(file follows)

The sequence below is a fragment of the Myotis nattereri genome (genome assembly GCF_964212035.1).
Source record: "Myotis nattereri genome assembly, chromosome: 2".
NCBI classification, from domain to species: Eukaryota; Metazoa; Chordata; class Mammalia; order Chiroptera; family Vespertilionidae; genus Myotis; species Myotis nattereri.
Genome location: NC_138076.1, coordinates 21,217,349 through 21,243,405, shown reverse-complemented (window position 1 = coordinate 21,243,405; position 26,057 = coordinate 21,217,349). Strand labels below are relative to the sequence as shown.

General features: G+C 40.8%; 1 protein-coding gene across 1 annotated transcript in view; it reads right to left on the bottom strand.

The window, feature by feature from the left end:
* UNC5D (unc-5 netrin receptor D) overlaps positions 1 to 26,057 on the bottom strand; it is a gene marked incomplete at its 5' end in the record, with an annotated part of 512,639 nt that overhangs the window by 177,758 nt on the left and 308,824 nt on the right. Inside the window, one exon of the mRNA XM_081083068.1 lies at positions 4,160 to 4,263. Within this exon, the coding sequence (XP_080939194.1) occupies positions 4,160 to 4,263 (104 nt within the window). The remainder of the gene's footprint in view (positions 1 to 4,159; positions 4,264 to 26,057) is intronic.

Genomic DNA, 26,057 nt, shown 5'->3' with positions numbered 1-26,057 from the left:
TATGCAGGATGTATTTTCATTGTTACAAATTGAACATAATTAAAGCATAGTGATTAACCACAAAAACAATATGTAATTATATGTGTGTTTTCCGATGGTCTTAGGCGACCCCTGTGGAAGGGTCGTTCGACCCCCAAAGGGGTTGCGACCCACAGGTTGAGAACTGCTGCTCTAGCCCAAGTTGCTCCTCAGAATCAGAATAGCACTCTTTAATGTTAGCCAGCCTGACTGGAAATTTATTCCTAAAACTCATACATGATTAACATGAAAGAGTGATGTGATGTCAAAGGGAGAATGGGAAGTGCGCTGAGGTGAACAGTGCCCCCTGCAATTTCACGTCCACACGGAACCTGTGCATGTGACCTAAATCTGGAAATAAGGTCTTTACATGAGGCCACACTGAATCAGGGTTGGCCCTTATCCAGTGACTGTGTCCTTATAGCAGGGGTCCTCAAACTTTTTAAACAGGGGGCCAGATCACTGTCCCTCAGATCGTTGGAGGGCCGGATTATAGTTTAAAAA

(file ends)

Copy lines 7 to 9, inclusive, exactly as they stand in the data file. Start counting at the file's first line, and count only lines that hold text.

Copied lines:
* UNC5D (unc-5 netrin receptor D) overlaps positions 1 to 26,057 on the bottom strand; it is a gene marked incomplete at its 5' end in the record, with an annotated part of 512,639 nt that overhangs the window by 177,758 nt on the left and 308,824 nt on the right. Inside the window, one exon of the mRNA XM_081083068.1 lies at positions 4,160 to 4,263. Within this exon, the coding sequence (XP_080939194.1) occupies positions 4,160 to 4,263 (104 nt within the window). The remainder of the gene's footprint in view (positions 1 to 4,159; positions 4,264 to 26,057) is intronic.

Genomic DNA, 26,057 nt, shown 5'->3' with positions numbered 1-26,057 from the left:
TATGCAGGATGTATTTTCATTGTTACAAATTGAACATAATTAAAGCATAGTGATTAACCACAAAAACAATATGTAATTATATGTGTGTTTTCCGATGGTCTTAGGCGACCCCTGTGGAAGGGTCGTTCGACCCCCAAAGGGGTTGCGACCCACAGGTTGAGAACTGCTGCTCTAGCCCAAGTTGCTCCTCAGAATCAGAATAGCACTCTTTAATGTTAGCCAGCCTGACTGGAAATTTATTCCTAAAACTCATACATGATTAACATGAAAGAGTGATGTGATGTCAAAGGGAGAATGGGAAGTGCGCTGAGGTGAACAGTGCCCCCTGCAATTTCACGTCCACACGGAACCTGTGCATGTGACCTAAATCTGGAAATAAGGTCTTTACATGAGGCCACACTGAATCAGGGTTGGCCCTTATCCAGTGACTGTGTCCTTATAGCAGGGGTCCTCAAACTTTTTAAACAGGGGGCCAGATCACTGTCCCTCAGATCGTTGGAGGGCCGGATTATAGTTTAAAAA